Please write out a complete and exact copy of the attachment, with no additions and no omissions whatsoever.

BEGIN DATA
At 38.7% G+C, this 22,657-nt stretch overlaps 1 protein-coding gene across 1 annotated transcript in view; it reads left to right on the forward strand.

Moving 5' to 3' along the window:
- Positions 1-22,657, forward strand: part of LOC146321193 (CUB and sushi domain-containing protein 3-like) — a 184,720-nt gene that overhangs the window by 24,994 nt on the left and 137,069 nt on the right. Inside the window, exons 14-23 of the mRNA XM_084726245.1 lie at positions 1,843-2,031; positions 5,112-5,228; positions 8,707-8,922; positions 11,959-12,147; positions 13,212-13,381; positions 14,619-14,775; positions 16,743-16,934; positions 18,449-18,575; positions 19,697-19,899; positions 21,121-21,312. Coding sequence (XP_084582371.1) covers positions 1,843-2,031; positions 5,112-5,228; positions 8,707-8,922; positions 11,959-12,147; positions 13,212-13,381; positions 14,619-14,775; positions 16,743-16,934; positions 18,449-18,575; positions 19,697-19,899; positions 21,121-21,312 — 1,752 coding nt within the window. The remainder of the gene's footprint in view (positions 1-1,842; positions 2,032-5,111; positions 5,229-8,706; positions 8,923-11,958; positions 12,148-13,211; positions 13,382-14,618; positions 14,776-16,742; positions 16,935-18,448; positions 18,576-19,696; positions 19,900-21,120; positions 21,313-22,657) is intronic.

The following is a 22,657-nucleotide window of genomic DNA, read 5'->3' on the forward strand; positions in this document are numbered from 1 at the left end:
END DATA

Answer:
At 38.7% G+C, this 22,657-nt stretch overlaps 1 protein-coding gene across 1 annotated transcript in view; it reads left to right on the forward strand.

Moving 5' to 3' along the window:
- Positions 1-22,657, forward strand: part of LOC146321193 (CUB and sushi domain-containing protein 3-like) — a 184,720-nt gene that overhangs the window by 24,994 nt on the left and 137,069 nt on the right. Inside the window, exons 14-23 of the mRNA XM_084726245.1 lie at positions 1,843-2,031; positions 5,112-5,228; positions 8,707-8,922; positions 11,959-12,147; positions 13,212-13,381; positions 14,619-14,775; positions 16,743-16,934; positions 18,449-18,575; positions 19,697-19,899; positions 21,121-21,312. Coding sequence (XP_084582371.1) covers positions 1,843-2,031; positions 5,112-5,228; positions 8,707-8,922; positions 11,959-12,147; positions 13,212-13,381; positions 14,619-14,775; positions 16,743-16,934; positions 18,449-18,575; positions 19,697-19,899; positions 21,121-21,312 — 1,752 coding nt within the window. The remainder of the gene's footprint in view (positions 1-1,842; positions 2,032-5,111; positions 5,229-8,706; positions 8,923-11,958; positions 12,148-13,211; positions 13,382-14,618; positions 14,776-16,742; positions 16,935-18,448; positions 18,576-19,696; positions 19,900-21,120; positions 21,313-22,657) is intronic.

The following is a 22,657-nucleotide window of genomic DNA, read 5'->3' on the forward strand; positions in this document are numbered from 1 at the left end: